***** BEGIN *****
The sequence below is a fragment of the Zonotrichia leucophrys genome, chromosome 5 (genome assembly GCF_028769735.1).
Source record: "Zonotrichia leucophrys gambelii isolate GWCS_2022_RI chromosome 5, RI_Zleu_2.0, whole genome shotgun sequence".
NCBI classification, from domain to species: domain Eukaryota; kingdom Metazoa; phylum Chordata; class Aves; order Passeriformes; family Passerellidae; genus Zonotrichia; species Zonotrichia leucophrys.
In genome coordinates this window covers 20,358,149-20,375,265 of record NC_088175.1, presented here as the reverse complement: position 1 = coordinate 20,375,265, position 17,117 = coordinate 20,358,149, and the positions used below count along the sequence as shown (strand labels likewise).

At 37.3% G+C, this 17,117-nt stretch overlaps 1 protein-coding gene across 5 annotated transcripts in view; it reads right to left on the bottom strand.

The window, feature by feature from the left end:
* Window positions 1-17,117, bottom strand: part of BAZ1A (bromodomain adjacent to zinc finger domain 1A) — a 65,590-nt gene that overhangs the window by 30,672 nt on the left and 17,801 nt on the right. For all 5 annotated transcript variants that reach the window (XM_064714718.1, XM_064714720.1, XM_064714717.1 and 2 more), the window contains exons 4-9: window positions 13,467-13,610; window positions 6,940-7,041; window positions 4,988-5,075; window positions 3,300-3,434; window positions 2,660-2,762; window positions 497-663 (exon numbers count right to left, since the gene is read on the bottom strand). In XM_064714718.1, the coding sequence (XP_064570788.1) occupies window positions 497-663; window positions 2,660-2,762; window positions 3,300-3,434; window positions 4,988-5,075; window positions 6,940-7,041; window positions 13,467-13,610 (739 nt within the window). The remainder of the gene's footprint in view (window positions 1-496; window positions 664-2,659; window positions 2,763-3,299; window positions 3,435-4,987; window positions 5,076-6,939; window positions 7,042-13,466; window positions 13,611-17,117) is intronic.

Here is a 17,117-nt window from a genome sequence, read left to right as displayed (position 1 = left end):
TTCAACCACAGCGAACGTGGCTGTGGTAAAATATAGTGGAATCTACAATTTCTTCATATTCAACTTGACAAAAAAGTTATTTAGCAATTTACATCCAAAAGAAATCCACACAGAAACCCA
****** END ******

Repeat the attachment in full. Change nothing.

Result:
The sequence below is a fragment of the Zonotrichia leucophrys genome, chromosome 5 (genome assembly GCF_028769735.1).
Source record: "Zonotrichia leucophrys gambelii isolate GWCS_2022_RI chromosome 5, RI_Zleu_2.0, whole genome shotgun sequence".
NCBI classification, from domain to species: domain Eukaryota; kingdom Metazoa; phylum Chordata; class Aves; order Passeriformes; family Passerellidae; genus Zonotrichia; species Zonotrichia leucophrys.
In genome coordinates this window covers 20,358,149-20,375,265 of record NC_088175.1, presented here as the reverse complement: position 1 = coordinate 20,375,265, position 17,117 = coordinate 20,358,149, and the positions used below count along the sequence as shown (strand labels likewise).

At 37.3% G+C, this 17,117-nt stretch overlaps 1 protein-coding gene across 5 annotated transcripts in view; it reads right to left on the bottom strand.

The window, feature by feature from the left end:
* Window positions 1-17,117, bottom strand: part of BAZ1A (bromodomain adjacent to zinc finger domain 1A) — a 65,590-nt gene that overhangs the window by 30,672 nt on the left and 17,801 nt on the right. For all 5 annotated transcript variants that reach the window (XM_064714718.1, XM_064714720.1, XM_064714717.1 and 2 more), the window contains exons 4-9: window positions 13,467-13,610; window positions 6,940-7,041; window positions 4,988-5,075; window positions 3,300-3,434; window positions 2,660-2,762; window positions 497-663 (exon numbers count right to left, since the gene is read on the bottom strand). In XM_064714718.1, the coding sequence (XP_064570788.1) occupies window positions 497-663; window positions 2,660-2,762; window positions 3,300-3,434; window positions 4,988-5,075; window positions 6,940-7,041; window positions 13,467-13,610 (739 nt within the window). The remainder of the gene's footprint in view (window positions 1-496; window positions 664-2,659; window positions 2,763-3,299; window positions 3,435-4,987; window positions 5,076-6,939; window positions 7,042-13,466; window positions 13,611-17,117) is intronic.

Here is a 17,117-nt window from a genome sequence, read left to right as displayed (position 1 = left end):
TTCAACCACAGCGAACGTGGCTGTGGTAAAATATAGTGGAATCTACAATTTCTTCATATTCAACTTGACAAAAAAGTTATTTAGCAATTTACATCCAAAAGAAATCCACACAGAAACCCA